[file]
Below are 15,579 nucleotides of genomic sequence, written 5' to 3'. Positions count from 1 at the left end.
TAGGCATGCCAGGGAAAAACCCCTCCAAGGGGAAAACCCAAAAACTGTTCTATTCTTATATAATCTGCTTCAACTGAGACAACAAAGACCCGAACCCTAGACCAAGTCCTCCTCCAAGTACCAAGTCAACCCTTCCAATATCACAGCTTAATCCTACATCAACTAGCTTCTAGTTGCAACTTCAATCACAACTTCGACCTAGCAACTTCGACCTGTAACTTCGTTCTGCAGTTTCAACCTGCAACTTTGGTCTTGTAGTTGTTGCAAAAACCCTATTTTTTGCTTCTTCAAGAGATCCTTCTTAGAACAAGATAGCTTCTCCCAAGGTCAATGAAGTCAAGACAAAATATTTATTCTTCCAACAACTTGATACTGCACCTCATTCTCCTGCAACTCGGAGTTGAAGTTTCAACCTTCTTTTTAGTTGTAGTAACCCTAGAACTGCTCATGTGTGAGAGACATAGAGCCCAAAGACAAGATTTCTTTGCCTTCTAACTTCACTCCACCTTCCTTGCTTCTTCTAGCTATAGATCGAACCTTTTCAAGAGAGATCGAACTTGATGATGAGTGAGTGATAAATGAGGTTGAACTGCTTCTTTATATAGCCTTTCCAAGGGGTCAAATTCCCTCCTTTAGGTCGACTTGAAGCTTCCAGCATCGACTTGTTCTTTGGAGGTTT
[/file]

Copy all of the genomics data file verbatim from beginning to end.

Below are 15,579 nucleotides of genomic sequence, written 5' to 3'. Positions count from 1 at the left end.
TAGGCATGCCAGGGAAAAACCCCTCCAAGGGGAAAACCCAAAAACTGTTCTATTCTTATATAATCTGCTTCAACTGAGACAACAAAGACCCGAACCCTAGACCAAGTCCTCCTCCAAGTACCAAGTCAACCCTTCCAATATCACAGCTTAATCCTACATCAACTAGCTTCTAGTTGCAACTTCAATCACAACTTCGACCTAGCAACTTCGACCTGTAACTTCGTTCTGCAGTTTCAACCTGCAACTTTGGTCTTGTAGTTGTTGCAAAAACCCTATTTTTTGCTTCTTCAAGAGATCCTTCTTAGAACAAGATAGCTTCTCCCAAGGTCAATGAAGTCAAGACAAAATATTTATTCTTCCAACAACTTGATACTGCACCTCATTCTCCTGCAACTCGGAGTTGAAGTTTCAACCTTCTTTTTAGTTGTAGTAACCCTAGAACTGCTCATGTGTGAGAGACATAGAGCCCAAAGACAAGATTTCTTTGCCTTCTAACTTCACTCCACCTTCCTTGCTTCTTCTAGCTATAGATCGAACCTTTTCAAGAGAGATCGAACTTGATGATGAGTGAGTGATAAATGAGGTTGAACTGCTTCTTTATATAGCCTTTCCAAGGGGTCAAATTCCCTCCTTTAGGTCGACTTGAAGCTTCCAGCATCGACTTGTTCTTTGGAGGTTT